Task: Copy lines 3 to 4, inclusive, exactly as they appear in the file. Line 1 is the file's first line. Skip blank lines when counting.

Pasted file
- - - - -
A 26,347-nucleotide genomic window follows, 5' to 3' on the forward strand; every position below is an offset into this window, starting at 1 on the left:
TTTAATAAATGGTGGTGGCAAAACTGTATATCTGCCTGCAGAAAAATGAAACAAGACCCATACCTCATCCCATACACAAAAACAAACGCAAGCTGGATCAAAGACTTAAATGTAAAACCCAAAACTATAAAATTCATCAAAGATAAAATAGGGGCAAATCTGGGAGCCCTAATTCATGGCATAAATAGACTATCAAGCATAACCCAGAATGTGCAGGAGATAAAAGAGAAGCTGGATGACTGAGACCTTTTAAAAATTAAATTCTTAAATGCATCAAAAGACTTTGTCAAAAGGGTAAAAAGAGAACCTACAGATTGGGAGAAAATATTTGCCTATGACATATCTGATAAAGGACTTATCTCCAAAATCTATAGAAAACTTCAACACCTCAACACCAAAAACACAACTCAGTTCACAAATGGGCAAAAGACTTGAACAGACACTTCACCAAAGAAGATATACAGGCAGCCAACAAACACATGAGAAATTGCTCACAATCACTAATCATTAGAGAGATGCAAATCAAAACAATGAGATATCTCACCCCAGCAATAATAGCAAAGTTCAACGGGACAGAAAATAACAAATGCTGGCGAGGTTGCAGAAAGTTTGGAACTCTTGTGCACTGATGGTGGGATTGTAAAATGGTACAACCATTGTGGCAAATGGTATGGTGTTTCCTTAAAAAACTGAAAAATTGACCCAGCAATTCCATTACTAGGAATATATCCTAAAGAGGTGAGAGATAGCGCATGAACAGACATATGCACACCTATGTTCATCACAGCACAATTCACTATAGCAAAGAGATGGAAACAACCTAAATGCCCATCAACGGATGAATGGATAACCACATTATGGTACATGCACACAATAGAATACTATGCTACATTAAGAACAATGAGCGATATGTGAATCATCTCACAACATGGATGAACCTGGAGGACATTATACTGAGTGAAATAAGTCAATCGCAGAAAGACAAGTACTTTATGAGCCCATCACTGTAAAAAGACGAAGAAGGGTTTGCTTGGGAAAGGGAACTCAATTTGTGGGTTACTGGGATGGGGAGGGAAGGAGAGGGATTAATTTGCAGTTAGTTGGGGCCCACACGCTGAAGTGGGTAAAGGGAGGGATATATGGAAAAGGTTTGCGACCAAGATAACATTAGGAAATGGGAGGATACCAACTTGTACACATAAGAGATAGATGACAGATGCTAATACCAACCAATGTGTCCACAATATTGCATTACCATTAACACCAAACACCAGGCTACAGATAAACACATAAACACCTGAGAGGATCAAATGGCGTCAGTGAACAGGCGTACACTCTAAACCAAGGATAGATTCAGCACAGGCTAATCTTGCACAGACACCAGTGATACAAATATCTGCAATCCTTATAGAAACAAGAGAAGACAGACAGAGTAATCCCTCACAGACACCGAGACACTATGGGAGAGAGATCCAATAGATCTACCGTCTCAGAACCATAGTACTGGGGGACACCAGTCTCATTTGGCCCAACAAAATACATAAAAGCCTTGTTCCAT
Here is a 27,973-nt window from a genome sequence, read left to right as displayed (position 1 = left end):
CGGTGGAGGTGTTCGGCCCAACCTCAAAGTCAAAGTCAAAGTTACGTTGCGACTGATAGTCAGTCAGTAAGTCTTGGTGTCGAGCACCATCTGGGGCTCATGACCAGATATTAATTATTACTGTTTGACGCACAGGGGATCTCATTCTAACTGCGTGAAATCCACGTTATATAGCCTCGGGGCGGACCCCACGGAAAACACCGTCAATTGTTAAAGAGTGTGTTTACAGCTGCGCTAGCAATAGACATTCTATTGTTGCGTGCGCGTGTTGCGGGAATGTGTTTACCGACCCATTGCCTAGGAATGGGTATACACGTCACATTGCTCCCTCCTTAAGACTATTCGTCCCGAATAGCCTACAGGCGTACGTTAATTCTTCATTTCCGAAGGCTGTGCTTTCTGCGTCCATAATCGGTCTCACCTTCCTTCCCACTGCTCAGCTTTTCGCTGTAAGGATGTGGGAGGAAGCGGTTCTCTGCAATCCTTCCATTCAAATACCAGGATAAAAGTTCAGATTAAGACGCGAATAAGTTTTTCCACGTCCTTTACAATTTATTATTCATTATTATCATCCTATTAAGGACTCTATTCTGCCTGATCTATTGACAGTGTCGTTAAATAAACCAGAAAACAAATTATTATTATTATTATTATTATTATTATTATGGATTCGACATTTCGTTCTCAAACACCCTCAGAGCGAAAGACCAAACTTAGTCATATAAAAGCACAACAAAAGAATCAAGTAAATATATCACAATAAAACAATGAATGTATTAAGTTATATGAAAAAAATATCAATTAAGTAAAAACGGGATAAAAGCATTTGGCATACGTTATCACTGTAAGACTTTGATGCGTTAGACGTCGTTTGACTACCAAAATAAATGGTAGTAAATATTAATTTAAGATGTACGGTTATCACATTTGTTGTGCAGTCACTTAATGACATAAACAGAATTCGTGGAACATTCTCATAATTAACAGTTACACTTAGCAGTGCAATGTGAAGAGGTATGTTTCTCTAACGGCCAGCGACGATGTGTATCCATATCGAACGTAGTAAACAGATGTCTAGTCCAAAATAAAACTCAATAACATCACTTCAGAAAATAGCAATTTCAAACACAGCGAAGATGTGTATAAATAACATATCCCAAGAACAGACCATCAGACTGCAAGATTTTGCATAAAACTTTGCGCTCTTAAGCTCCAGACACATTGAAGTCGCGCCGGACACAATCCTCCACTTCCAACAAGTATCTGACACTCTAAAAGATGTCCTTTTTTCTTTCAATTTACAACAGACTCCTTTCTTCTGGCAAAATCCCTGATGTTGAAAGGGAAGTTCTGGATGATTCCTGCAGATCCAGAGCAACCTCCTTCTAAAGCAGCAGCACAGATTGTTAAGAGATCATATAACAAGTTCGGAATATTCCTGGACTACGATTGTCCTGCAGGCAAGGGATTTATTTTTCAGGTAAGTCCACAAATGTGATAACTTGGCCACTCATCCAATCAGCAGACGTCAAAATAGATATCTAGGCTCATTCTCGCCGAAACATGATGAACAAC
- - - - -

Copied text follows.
Here is a 27,973-nt window from a genome sequence, read left to right as displayed (position 1 = left end):
CGGTGGAGGTGTTCGGCCCAACCTCAAAGTCAAAGTCAAAGTTACGTTGCGACTGATAGTCAGTCAGTAAGTCTTGGTGTCGAGCACCATCTGGGGCTCATGACCAGATATTAATTATTACTGTTTGACGCACAGGGGATCTCATTCTAACTGCGTGAAATCCACGTTATATAGCCTCGGGGCGGACCCCACGGAAAACACCGTCAATTGTTAAAGAGTGTGTTTACAGCTGCGCTAGCAATAGACATTCTATTGTTGCGTGCGCGTGTTGCGGGAATGTGTTTACCGACCCATTGCCTAGGAATGGGTATACACGTCACATTGCTCCCTCCTTAAGACTATTCGTCCCGAATAGCCTACAGGCGTACGTTAATTCTTCATTTCCGAAGGCTGTGCTTTCTGCGTCCATAATCGGTCTCACCTTCCTTCCCACTGCTCAGCTTTTCGCTGTAAGGATGTGGGAGGAAGCGGTTCTCTGCAATCCTTCCATTCAAATACCAGGATAAAAGTTCAGATTAAGACGCGAATAAGTTTTTCCACGTCCTTTACAATTTATTATTCATTATTATCATCCTATTAAGGACTCTATTCTGCCTGATCTATTGACAGTGTCGTTAAATAAACCAGAAAACAAATTATTATTATTATTATTATTATTATTATTATGGATTCGACATTTCGTTCTCAAACACCCTCAGAGCGAAAGACCAAACTTAGTCATATAAAAGCACAACAAAAGAATCAAGTAAATATATCACAATAAAACAATGAATGTATTAAGTTATATGAAAAAAATATCAATTAAGTAAAAACGGGATAAAAGCATTTGGCATACGTTATCACTGTAAGACTTTGATGCGTTAGACGTCGTTTGACTACCAAAATAAATGGTAGTAAATATTAATTTAAGATGTACGGTTATCACATTTGTTGTGCAGTCACTTAATGACATAAACAGAATTCGTGGAACATTCTCATAATTAACAGTTACACTTAGCAGTGCAATGTGAAGAGGTATGTTTCTCTAACGGCCAGCGACGATGTGTATCCATATCGAACGTAGTAAACAGATGTCTAGTCCAAAATAAAACTCAATAACATCACTTCAGAAAATAGCAATTTCAAACACAGCGAAGATGTGTATAAATAACATATCCCAAGAACAGACCATCAGACTGCAAGATTTTGCATAAAACTTTGCGCTCTTAAGCTCCAGACACATTGAAGTCGCGCCGGACACAATCCTCCACTTCCAACAAGTATCTGACACTCTAAAAGATGTCCTTTTTTCTTTCAATTTACAACAGACTCCTTTCTTCTGGCAAAATCCCTGATGTTGAAAGGGAAGTTCTGGATGATTCCTGCAGATCCAGAGCAACCTCCTTCTAAAGCAGCAGCACAGATTGTTAAGAGATCATATAACAAGTTCGGAATATTCCTGGACTACGATTGTCCTGCAGGCAAGGGATTTATTTTTCAGGTAAGTCCACAAATGTGATAACTTGGCCACTCATCCAATCAGCAGACGTCAAAATAGATATCTAGGCTCATTCTCGCCGAAACATGATGAACAAC